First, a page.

I would not want to have a support boat except as part of the preparatory experience. If that makes it foolhardy to sail through heavily traffic'd waters, then I would not sail.

Little Grebe
07-02-11, 13:16
If the OP wants to experience sailing a long distance on open water, why not sail out into the North Sea to some arbitrary point, turn around and come back again to Suffolk? I have realised, I do not ever want to be bothered with all the compliance of sailing into a foreign port. I am seriously thinking of satisfying my desire to sail on an ocean by sailing east from Australia a couple of hundred miles, turning around and sailing back.

Each to thier own, I suppose. For me the whole point making a passage across the North Sea or the English Channel is to arrive at a foreign port.

sighmoon
08-02-11, 05:31
I always fancied doing something similar when I was a teenager, but never quite got round to it.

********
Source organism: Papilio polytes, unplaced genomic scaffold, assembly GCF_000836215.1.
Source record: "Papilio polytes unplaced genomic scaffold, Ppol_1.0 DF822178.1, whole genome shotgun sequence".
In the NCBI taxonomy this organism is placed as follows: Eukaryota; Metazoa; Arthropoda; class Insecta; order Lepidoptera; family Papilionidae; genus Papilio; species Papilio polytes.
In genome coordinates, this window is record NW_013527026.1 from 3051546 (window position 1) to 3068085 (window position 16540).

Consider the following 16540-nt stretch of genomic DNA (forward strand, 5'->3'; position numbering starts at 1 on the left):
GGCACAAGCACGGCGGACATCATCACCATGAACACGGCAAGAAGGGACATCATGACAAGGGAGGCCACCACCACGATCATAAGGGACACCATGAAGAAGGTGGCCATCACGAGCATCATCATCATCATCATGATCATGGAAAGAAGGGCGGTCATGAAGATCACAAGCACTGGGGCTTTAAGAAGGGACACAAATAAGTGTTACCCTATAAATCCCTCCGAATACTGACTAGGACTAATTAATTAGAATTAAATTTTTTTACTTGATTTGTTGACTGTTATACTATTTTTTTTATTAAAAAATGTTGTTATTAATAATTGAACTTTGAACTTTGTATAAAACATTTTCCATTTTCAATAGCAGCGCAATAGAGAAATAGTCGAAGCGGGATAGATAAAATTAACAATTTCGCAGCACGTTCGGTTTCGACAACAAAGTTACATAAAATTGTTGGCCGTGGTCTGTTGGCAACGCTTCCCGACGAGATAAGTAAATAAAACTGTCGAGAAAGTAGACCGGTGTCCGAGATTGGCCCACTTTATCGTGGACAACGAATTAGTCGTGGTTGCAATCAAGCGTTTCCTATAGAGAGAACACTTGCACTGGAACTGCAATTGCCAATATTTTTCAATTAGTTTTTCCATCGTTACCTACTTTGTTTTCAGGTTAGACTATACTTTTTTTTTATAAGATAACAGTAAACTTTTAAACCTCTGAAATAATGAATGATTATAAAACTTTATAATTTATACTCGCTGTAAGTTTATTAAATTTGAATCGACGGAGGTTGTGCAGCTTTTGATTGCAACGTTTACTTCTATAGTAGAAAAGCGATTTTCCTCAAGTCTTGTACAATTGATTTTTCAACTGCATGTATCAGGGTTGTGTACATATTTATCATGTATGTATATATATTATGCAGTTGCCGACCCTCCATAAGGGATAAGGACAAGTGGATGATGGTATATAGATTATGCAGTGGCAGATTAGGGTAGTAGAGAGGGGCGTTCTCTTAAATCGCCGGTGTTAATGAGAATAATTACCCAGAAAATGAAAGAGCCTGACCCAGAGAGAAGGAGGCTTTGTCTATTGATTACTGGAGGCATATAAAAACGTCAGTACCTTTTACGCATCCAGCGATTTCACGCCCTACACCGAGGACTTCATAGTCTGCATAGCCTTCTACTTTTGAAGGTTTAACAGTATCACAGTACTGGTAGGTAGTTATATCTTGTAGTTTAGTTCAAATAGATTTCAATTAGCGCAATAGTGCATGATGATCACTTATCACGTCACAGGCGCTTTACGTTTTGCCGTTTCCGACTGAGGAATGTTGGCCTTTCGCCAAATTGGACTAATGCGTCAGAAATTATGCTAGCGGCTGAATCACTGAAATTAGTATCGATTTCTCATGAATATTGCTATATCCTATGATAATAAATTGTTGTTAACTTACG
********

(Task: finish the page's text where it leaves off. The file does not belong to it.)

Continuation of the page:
It is not as safe as sitting on the sofa at home, but for a little perspective; people have crossed the atlantic on Hobie cats. By that I don't mean you should be flipant about safety; but you're not attempting the impossible

3 up in a graduate, laden with food and water will be quite slow. Slow means you're more likely to be exposed to unforecast weather, and that you need to carry even more stuff. Also check the boat thoroughly - I once had a 505 sink on me.

If it were me, I'd build it up in increasing steps - maybe cross the Thames Estuary first, for instance. Have a go at eating, peeing etc while underway.

The weather forecast is obviously critical; too little is as bad as too much when you come to cross the shipping lanes. Don't be too proud to call it off if the weather is anything other than perfect.

The French may be a bit annoyed by your audacity, but I doubt they'd send you back. Perhaps they'll show their annoyance by issuing you with some sort paperwork which you can frame when you get home.

Let us know how you get on.

Phoenix of Hamble
08-02-11, 08:18
I very much doubt the French will be annoyed.

They have a certain 'amore' for people doing daft things in boats!

AliM
08-02-11, 08:32